Tough year to be like Mike

From the archives: The year between the Bulls’ first and second championships was rough for Michael Jordan.

Michael Jordan gets a hand from Scottie Pippen.

Michael Jordan gets a hand from Scottie Pippen.

NBAE via Getty Images

Originally published June 3, 1992.

It started with a championship. It might end with a championship. But those shiny bookends might be the only things holding together the soap-opera saga of Michael Jordan’s last 12 months.

The NBA title last year, well, it doesn’t get any better than that. Seven years of frustration, seven years of hard work, seven years of sacrifice. Then, finally, the jackpot. Tears of joy rained down his face, washing away stinging criticism that the Bulls were a one-man team, that he was that one man and that he’d never win the big one.

Then again, maybe it does get better, because here they are again, with another invitation to the NBA’s most exclusive dance, putting Jordan and the Bulls in a position to prompt talk of how they stack up against the best of all time.

But in between, well, where to start? The Olympics controversy with Detroit’s Isiah Thomas? The no-show at the White House? The unflattering book? Lawsuits and $100,000-plus in checks reportedly for gambling debts?

Each month, seemingly, we viewed another twist to “As the Jordan Turns.”

“This has been my most difficult year,” Jordan said. “But at the same time, it’s been my most educational and maturing one. I made some mistakes. I learned more about the importance of how I, as a role model, must be even more cautious about what I do and with whom I associate.”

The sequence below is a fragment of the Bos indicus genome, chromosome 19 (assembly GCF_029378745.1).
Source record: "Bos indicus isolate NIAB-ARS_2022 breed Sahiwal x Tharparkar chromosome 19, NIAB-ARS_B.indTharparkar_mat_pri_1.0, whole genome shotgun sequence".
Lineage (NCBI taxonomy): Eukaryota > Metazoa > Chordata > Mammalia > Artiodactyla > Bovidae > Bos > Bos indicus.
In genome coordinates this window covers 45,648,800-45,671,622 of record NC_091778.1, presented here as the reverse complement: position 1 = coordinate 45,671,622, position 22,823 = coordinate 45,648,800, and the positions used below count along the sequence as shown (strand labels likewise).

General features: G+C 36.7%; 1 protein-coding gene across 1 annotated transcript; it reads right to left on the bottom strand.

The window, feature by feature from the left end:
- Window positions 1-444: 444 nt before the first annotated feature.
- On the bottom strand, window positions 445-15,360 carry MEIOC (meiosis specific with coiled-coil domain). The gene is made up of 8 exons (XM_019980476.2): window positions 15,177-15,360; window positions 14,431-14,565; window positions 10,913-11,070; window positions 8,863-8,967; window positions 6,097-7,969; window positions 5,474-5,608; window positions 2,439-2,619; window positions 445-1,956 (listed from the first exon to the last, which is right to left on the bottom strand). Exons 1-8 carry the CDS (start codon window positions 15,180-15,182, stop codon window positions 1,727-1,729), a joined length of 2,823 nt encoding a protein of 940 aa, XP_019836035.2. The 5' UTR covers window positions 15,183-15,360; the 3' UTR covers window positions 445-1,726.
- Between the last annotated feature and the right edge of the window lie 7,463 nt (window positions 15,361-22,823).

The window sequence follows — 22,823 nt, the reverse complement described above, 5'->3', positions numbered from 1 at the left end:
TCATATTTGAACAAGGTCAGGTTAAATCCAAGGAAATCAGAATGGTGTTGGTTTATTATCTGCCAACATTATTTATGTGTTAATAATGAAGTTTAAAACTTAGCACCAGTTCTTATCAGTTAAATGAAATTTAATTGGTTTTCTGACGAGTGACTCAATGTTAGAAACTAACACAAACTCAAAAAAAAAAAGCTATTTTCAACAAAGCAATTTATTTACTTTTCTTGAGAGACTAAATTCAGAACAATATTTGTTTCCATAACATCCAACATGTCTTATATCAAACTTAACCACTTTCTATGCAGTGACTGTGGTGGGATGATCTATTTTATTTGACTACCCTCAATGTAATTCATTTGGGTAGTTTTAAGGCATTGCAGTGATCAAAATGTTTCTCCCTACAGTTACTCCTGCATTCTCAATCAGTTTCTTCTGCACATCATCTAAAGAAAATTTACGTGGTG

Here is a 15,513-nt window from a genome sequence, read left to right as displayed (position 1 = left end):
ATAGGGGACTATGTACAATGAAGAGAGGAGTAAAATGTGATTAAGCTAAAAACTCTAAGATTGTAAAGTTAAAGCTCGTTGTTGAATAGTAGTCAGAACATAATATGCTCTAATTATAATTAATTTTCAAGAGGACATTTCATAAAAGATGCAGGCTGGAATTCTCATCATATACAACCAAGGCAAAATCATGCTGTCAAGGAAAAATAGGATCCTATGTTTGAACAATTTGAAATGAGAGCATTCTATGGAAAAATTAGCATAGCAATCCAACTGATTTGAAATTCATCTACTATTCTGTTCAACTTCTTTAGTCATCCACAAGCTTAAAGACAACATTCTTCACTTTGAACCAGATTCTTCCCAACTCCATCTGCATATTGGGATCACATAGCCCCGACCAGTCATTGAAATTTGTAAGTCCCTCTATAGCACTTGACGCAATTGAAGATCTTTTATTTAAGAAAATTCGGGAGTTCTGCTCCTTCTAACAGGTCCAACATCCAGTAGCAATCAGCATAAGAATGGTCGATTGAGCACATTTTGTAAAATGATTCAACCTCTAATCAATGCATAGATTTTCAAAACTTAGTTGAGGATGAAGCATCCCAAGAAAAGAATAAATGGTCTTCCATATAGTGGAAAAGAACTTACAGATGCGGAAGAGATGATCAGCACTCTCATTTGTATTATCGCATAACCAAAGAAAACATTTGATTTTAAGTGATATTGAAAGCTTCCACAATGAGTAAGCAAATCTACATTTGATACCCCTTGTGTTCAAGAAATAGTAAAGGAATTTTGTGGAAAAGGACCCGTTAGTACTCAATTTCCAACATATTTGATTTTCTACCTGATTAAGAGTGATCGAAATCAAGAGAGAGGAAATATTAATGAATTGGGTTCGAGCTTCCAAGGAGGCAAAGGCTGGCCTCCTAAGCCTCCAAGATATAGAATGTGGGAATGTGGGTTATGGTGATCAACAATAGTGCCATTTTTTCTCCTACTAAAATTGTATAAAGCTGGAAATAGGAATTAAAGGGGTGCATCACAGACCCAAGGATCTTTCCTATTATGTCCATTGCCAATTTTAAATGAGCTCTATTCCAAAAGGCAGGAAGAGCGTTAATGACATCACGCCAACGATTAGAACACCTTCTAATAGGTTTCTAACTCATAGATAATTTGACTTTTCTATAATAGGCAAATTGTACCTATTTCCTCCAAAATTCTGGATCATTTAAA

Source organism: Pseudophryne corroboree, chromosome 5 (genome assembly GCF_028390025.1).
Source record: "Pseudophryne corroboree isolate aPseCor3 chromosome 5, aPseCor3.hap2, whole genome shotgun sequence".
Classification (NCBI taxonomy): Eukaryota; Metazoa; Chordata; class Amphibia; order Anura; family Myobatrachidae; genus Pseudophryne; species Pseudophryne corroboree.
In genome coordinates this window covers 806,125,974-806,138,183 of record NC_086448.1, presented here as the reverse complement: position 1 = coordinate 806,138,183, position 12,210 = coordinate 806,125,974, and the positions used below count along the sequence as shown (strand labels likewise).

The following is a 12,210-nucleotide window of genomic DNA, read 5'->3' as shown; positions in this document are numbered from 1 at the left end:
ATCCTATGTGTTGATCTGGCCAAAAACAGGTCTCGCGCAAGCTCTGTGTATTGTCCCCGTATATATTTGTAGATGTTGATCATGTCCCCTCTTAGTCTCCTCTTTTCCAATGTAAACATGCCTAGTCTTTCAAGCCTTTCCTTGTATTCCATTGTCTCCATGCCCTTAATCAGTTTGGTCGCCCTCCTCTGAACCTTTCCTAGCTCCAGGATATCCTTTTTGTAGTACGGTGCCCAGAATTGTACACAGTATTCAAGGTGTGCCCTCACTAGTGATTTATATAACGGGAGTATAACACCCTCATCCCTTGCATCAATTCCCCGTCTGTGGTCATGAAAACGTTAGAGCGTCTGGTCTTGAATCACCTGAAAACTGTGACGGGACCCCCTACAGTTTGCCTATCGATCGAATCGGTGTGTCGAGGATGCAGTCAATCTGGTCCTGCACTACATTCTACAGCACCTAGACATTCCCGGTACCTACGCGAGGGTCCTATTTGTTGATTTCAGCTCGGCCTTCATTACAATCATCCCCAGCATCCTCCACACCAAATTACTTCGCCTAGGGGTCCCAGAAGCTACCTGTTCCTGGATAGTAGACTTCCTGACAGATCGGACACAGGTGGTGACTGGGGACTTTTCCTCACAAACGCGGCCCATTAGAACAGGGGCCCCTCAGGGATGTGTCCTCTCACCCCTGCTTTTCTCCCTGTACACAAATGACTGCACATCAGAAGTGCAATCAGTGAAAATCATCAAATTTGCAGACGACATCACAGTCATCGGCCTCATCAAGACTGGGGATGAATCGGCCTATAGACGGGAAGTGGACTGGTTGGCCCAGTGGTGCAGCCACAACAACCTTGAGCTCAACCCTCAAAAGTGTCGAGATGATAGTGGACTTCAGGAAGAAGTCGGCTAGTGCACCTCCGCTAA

You would have had to spend private time with Jordan to appreciate his dedication to the game and understand how a difficult life under the best of circumstances grew wildly more difficult.

Jordan lived the life of a hermit on the road, watching the same old movies again and again. Eating the bland room-service fare. Disconnecting his phone to get rest.

His teammates could wander out and browse the malls, catch the latest movies and enjoy a wider variety of menus in restaurants with minimum intrusion.

But not Jordan. He curls up in a bed watching TV. He plays cards with Adolph Shiver, Fred Kearns, Fred Whitfield, Ahmad Rashad and other friends. He chats with his dad, James. He debates some political, moral or philosophical issue as aggressively as he’d post up Craig Ehlo. On rare days off, he catches a day of golf with close friends or he spends quiet time with his wife and children.

These make up a boring agenda for those of us who can bathe in all the sunshine we want and enjoy public anonymity. But seclusion is part of the price Jordan pays to be everybody’s star, every child’s hero, every man’s alter ego and every woman’s dream.

For outside those hotel doors await the siren songs of substance abuse, or flim-flam artists smiling and swearing “I’m your greatest fan,” or some curvacious woman who starts off by cooing, “All I really want is your autograph.”

Many would-be champions have lost their titles in the streets of pleasure, running deep into the heat of naughty nights. When they took the court, they had nothing left.